JCAT CORNER

By LCDR Matt Kiefer, Bart Schmidt, and Lt. Col. Ron Pendleton

The Joint Combat Assessment Team (JCAT) has had an exciting start to 2020. In January, JCAT Assessor Phase 1 training was held at Fort Rucker, AL, hosted by the Army Aviation Survivability Development and Tactics (ASDAT) Team. The 26 students that attended the week-long class consisted of prospective JCAT assessors and Army Aviation Mission Survivability Officers. Fundamentals in performing JCAT assessments were taught, and several “lab” events were conducted to provide students with the opportunity to perform assessments in the ASDAT training lab at Fort Rucker. This facility, which includes both rotary-wing and fixed-wing platforms, has several well-placed aircraft that have been staged to simulate actual battle damage scenarios that were experienced in Operation Enduring Freedom and Operation Iraqi Freedom.

In March, the Navy JCAT hosted JCAT Assessor Phase 2 training at the Naval Air Weapons Station in China Lake, CA. There were 18 Air Force, Army, and Navy students that graduated from the course this year. The training consisted of an intense curriculum at the Navy Weapons Survivability Lab of performing assessments on various types of aircraft subjected to damage effects from many different kinds of weapons. Each team completed more than four assessments (including a night-time assessment) in the 5-day class.

Army JCAT (ASDAT) would like to welcome both CW3 Rocky Jensen and Ms. Emily Coker as new members to the team. Rocky, an AH-64D/E aviator, is assigned to the team as an Aviation Combat Forensics Officer (ACFO). He will be a great fit with his extensive knowledge in his assigned aircraft, holistic aviation operations, and program of instruction development and management. Likewise, Emily is now the ASDAT Team’s Intelligence Specialist. She brings with her an extensive background in signals intelligence collection and analysis as well as advanced targeting techniques. The network she has built in the intelligence community will go a long way in continuing to shape our commitment to supporting the Warfighter with vital information on current threats.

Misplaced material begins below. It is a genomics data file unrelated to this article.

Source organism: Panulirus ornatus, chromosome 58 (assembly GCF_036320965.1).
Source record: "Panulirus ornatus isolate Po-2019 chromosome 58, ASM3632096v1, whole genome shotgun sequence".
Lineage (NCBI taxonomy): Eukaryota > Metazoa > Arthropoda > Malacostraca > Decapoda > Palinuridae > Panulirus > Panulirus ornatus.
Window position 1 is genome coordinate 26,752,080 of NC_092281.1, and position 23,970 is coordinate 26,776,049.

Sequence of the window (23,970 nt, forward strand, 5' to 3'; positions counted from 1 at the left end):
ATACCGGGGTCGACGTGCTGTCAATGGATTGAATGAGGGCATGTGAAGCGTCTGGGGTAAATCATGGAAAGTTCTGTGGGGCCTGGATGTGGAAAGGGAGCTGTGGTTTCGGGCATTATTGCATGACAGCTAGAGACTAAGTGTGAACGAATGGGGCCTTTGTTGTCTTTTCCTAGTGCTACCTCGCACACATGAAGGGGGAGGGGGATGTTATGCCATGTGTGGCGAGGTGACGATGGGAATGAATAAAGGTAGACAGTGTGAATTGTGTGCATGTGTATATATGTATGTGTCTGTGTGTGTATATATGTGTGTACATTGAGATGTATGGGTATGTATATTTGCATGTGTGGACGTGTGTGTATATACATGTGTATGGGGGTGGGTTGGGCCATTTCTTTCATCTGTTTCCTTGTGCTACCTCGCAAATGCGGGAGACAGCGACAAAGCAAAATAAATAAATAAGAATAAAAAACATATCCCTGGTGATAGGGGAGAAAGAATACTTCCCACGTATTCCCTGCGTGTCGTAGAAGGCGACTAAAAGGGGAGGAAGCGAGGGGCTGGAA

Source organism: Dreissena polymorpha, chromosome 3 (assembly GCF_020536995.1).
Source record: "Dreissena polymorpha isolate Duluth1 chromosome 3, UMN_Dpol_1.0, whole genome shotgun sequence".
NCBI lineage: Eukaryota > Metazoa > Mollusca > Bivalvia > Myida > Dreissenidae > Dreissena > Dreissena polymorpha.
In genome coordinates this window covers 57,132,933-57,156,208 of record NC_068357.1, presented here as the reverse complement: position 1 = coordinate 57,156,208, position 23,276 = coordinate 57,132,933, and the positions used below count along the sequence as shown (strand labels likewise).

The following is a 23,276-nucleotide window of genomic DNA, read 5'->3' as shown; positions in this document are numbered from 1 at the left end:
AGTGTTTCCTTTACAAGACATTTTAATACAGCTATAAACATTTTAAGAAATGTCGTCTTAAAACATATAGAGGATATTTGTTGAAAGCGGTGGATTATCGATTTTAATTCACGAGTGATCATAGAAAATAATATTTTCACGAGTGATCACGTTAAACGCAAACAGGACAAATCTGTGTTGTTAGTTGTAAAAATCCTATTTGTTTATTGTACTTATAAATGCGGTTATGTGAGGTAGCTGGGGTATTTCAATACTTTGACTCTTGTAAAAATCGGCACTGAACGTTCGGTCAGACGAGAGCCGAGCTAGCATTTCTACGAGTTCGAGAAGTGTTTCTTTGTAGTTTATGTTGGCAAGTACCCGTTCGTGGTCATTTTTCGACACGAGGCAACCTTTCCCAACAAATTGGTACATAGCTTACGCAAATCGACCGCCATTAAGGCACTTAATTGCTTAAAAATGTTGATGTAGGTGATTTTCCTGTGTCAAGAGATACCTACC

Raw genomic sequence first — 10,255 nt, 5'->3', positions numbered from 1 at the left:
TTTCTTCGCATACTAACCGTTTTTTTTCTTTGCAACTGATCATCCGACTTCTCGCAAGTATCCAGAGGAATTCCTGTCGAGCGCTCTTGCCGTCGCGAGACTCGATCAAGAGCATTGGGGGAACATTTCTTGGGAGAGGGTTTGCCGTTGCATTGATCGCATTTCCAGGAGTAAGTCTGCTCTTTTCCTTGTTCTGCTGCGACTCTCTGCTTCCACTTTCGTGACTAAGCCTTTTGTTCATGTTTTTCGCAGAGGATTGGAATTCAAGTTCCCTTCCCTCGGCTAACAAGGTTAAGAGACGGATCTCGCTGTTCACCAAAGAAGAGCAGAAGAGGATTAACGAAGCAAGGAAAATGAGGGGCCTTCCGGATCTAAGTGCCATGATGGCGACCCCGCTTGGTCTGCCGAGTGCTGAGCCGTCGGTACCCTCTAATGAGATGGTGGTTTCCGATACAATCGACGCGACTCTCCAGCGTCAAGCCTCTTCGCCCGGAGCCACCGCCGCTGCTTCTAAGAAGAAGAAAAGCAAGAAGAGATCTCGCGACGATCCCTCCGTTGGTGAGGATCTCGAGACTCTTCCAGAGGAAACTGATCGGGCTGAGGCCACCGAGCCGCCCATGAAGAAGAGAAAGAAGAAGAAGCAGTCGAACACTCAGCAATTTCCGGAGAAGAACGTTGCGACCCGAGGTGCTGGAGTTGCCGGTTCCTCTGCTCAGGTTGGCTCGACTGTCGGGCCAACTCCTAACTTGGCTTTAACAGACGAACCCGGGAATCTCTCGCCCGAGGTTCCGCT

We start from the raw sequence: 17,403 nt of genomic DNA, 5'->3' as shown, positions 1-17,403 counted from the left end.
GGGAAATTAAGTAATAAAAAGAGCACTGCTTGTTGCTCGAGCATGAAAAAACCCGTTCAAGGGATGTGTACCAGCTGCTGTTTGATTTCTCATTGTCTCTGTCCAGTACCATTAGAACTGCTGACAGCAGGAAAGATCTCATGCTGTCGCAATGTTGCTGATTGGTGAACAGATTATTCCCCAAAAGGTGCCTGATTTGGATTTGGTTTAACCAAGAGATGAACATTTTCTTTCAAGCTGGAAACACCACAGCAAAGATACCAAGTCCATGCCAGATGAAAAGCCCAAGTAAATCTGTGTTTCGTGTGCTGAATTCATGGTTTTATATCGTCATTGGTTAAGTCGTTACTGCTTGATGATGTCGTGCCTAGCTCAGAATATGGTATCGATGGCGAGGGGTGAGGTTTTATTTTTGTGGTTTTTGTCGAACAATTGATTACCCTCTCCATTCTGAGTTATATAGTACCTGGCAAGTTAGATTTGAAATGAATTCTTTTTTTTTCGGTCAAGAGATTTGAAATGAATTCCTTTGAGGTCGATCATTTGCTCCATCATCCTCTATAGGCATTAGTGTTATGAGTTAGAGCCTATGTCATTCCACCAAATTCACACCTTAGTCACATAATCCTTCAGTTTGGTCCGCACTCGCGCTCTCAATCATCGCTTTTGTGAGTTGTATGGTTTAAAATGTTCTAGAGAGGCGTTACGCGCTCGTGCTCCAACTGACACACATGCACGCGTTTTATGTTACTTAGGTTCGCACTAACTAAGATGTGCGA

Unfortunately, we have also had to bid farewell to some “heavy-hitters” at JCAT this year. In January, Mr. Jeff Whitmire, ASDAT Intelligence Specialist, left to further his career in intelligence operations. Jeff was a huge proponent in mentoring aviation intelligence officers as well as providing Aviation Enterprise Intelligence Summaries and current threat observations during his tenure. Additionally, CW3 Michael Clark, AH-64D/E ACFO, has been reassigned to 4th Combat Aviation Brigade in Fort Carson, CO. His relentless work ethic, precision performance, and aircraft survivability expertise will be greatly missed on the team. Best wishes to both Jeff and Michael.

CW5 Scott Brusuelas, ASDAT team chief, is also retiring this year with nearly 29 years of service. Scott has spent his last 4 years continually shaping our team to better support the Warfighter. His vision (aviation support to the Warfighter from the operational perspective) for how the team’s expertise can be best leveraged to help all aviators has shown us what we are capable of accomplishing. The JCAT team thanks Scott for his service and dedication and wishes him and his wife, Lisa, the very best in their next adventure.

From the Air Force side, we also say farewell to Lt. Col. Ron Pendleton. After 8 years with the JCAT team and more than 2 years as the Officer in Charge (OIC), Lt. Col. Pendleton was selected to be the Air Force Life Cycle Management Center Engineering Directorate’s Senior Individual Mobilization Augmentee (IMA). Thus, he transitioned program leadership to Lt. Col. Andrew Roberts at the end of May.

Lt. Col. Roberts has been on the JCAT since 2017, most recently serving as Director of Operations, and is thus well-suited for the new role. We thank Lt. Col. Pendleton for his leadership and wish him continued success.

Lt. Col. Ron Pendleton.

Finally, in light of the Threat Weapons and Effects training cancellation this year, the JCAT leadership is currently in talks about possibly hosting a smaller-scale event later in the year, depending on how the COVID-19 situation continues to develop. We will plan to pick up JCAT training activities as policy and good sense allow. All of the JCAT members would like to wish good health and good luck to all members of the aircraft survivability community and their families.